I have been so fortunate over the years to meet dozens of immigrant families who own restaurants in the Philadelphia area, people who came to this “land of opportunity” because they could …
I have been so fortunate over the years to meet dozens of immigrant families who own restaurants in the Philadelphia area, people who came to this “land of opportunity” because they could not pursue their dream of a better life for themselves and their children in the land of their birth, especially if that was a Third World country, where upward mobility is just a chimera.
When they get here, they almost invariably work like beavers, often going to school at the same time, obey the law and become exemplary citizens, setting a meritorious example for their children.
A local example is Kwabena Buatchi, 37, who is celebrating two years of owning Buutchiis Grille, 35 E. Butler Ave., in Ambler. (His childhood nickname was “Buutchiis.”) He was 19 when his family emigrated from Ghana to Yeadon, where they had relatives, in 2002. Kwabena studied graphic design in Ghana (his impressive artwork adorns the walls at Buutchiis Grille), but he always cooked for family members at home, learning from his grandmother and aunt.
He worked in a warehouse in Ambler from 2003 to 2006, so he became familiar with that community. He worked at French Creek Learning Center in Phoenixville from 2009 until it closed down in 2010, then at the University of Pennsylvania until 2012 and then as a compliance officer and medical records director at a company connected to the U of P School of Nursing. He was there from 2012 to 2017, but the company was sold, and he was laid off.
“My wife then said, 'You have a good management and organization background, and you are a good cook,' so I started a food truck.” Kwabena took the food truck to many different locations — college events, private events, beer gardens, office complexes and the parking lot for a farmers market almost every Sunday in East Norriton. Meanwhile, Kwabena also pursued higher education while he was working, in an Associate's Degree program at Pennsylvania Institute of Technology in 2005, earning a BA in supply chain management and logistics at Shippensburg University in 2008 (while also in the National Guard), then a Master's degree at PCOM in organizational management in 2011 and then post-master's work at PCOM in cognitive behavior therapy in 2012 and 2013.
In 2017 he started the food truck. Then one day the owner of a pizza restaurant, Candida's, at 35 E. Butler Pike in Ambler came to Kwabena's truck and offered him a deal. “He had other businesses and said he wanted to get out of Candida's, so he asked if I wanted to take over his location instead of selling my food out of a truck. I already knew Ambler, so I saw this offer as divine grace.”
Thus, Kwabena opened Buutchiis Grille in April of 2018, selling authentic African and Caribbean cuisine, the only restaurant of its kind in the immediate area. “Things were slow at first, but the word got around, and the second year was much better,” said Kwabena. “Then came the pandemic. Of course business slowed down, but we stayed open for takeout. And we were lucky that some people have also made donations. One lady did a fundraiser for us, and she was not even a customer.”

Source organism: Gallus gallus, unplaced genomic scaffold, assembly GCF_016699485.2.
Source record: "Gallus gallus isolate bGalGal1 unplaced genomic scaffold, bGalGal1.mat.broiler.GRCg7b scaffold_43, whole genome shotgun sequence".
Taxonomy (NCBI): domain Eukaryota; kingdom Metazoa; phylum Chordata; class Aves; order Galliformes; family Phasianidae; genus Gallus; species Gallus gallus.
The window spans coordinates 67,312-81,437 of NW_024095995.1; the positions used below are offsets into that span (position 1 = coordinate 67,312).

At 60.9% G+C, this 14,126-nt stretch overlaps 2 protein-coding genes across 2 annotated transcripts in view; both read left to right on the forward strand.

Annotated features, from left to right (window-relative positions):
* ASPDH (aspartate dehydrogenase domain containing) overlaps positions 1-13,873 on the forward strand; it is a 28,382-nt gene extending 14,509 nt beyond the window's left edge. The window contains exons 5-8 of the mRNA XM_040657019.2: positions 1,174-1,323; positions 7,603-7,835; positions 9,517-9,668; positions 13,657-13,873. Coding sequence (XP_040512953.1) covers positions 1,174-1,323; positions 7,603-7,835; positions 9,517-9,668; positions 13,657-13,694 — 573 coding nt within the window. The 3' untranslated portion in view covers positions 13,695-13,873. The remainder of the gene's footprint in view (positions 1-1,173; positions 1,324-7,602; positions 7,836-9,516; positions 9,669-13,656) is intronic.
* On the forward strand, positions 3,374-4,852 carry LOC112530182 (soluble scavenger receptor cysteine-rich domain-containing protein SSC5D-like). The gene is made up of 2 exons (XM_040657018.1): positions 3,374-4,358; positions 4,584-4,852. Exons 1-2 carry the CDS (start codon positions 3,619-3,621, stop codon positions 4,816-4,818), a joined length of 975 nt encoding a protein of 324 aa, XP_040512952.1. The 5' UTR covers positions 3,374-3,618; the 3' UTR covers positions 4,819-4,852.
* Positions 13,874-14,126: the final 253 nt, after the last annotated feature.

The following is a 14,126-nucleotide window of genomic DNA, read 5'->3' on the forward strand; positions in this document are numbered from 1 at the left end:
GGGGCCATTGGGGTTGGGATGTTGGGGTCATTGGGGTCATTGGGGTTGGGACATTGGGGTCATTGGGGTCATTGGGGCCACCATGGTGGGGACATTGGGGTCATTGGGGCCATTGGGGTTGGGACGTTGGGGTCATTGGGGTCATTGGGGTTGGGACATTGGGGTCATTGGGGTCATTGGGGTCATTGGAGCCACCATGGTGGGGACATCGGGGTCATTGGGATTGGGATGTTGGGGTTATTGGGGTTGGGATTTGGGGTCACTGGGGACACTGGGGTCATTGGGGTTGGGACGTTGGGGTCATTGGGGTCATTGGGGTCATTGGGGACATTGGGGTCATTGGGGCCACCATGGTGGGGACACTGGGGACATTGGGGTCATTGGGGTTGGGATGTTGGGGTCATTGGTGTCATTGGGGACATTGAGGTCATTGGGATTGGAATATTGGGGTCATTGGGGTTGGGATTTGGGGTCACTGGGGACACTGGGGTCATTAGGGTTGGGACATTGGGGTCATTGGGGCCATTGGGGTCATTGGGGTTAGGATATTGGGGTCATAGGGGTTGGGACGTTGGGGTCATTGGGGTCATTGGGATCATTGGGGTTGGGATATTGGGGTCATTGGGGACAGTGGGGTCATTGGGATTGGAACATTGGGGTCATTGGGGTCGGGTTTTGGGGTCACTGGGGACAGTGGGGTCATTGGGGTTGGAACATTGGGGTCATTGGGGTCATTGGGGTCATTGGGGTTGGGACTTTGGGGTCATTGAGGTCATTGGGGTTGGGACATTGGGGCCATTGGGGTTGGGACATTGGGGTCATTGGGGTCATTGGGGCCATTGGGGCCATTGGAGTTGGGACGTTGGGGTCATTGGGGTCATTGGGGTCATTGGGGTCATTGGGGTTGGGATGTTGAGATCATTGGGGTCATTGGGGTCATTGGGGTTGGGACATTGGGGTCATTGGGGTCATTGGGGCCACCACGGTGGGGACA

If you go on yelp.com, the nation's most popular website for customer reviews of restaurants, you will see 75 reviews of Buutchiis Grille, the large majority of which are five stars. Here is a typical one from Jeff H.: “What a great takeout meal I enjoyed from here during the Covid-19 pandemic … The food was tasty with fresh ingredients expertly prepared. I am so glad I went here. I ordered the Ghanaian peanut butter soup with turkey and sides of Fufu (kinda like a mashed cassava), which I put in the soup with delicious results. Another side was Kelewele, which were outstanding. These lightly fried plantains had a kick to them, which I loved. A Ghanaian meat pie (with corned beef filling) completed the feast. And all this was for under $20. What a good deal! … I can still happily taste that peanut butter soup!”
We also ate there recently. The BYOB is not fancy and is almost all takeout, but everything we had was divine, the quantities were huge, and the prices were crazy low!
Kwabena lives in East Norriton with his wife of eight years, Nana Adjoa, who is also from Ghana, son Terry, 8, and daughter Gabrielle, 6. “I would also like very much to publicly thank a dear friend,
Stephen Mensah,” said Kwabena. “He’s a mechanical engineer at Acelor Mittal Company in Coatesville. He’s been there every time I’ve needed him, and I can’t leave him out of this story. Stephen is also from Ghana, graduated from Temple in 2006 and is like a brother to me. We have been friends for over 12 years … I feel hopeful about the future. I believe everything happens for a reason. It is all at God's direction.”
For more information: buutchiisgrille.com or 215-643-2400. Len Lear can be reached at email@example.com